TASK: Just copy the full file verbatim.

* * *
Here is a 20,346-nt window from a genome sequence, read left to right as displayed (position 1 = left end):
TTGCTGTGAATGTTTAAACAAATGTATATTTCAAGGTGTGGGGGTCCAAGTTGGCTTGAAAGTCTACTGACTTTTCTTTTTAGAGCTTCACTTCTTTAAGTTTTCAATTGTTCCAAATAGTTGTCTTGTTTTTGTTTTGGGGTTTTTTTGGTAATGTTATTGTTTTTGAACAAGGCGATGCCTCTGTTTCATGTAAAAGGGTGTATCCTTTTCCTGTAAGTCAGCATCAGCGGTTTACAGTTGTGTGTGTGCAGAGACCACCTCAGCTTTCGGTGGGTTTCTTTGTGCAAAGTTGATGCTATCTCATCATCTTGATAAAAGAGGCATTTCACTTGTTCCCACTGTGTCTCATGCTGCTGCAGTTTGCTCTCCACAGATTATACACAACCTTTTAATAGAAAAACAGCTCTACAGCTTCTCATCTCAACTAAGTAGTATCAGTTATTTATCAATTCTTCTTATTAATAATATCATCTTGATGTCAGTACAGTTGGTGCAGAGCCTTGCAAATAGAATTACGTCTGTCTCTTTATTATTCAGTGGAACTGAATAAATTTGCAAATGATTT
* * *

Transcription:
Here is a 20,346-nt window from a genome sequence, read left to right as displayed (position 1 = left end):
TTGCTGTGAATGTTTAAACAAATGTATATTTCAAGGTGTGGGGGTCCAAGTTGGCTTGAAAGTCTACTGACTTTTCTTTTTAGAGCTTCACTTCTTTAAGTTTTCAATTGTTCCAAATAGTTGTCTTGTTTTTGTTTTGGGGTTTTTTTGGTAATGTTATTGTTTTTGAACAAGGCGATGCCTCTGTTTCATGTAAAAGGGTGTATCCTTTTCCTGTAAGTCAGCATCAGCGGTTTACAGTTGTGTGTGTGCAGAGACCACCTCAGCTTTCGGTGGGTTTCTTTGTGCAAAGTTGATGCTATCTCATCATCTTGATAAAAGAGGCATTTCACTTGTTCCCACTGTGTCTCATGCTGCTGCAGTTTGCTCTCCACAGATTATACACAACCTTTTAATAGAAAAACAGCTCTACAGCTTCTCATCTCAACTAAGTAGTATCAGTTATTTATCAATTCTTCTTATTAATAATATCATCTTGATGTCAGTACAGTTGGTGCAGAGCCTTGCAAATAGAATTACGTCTGTCTCTTTATTATTCAGTGGAACTGAATAAATTTGCAAATGATTT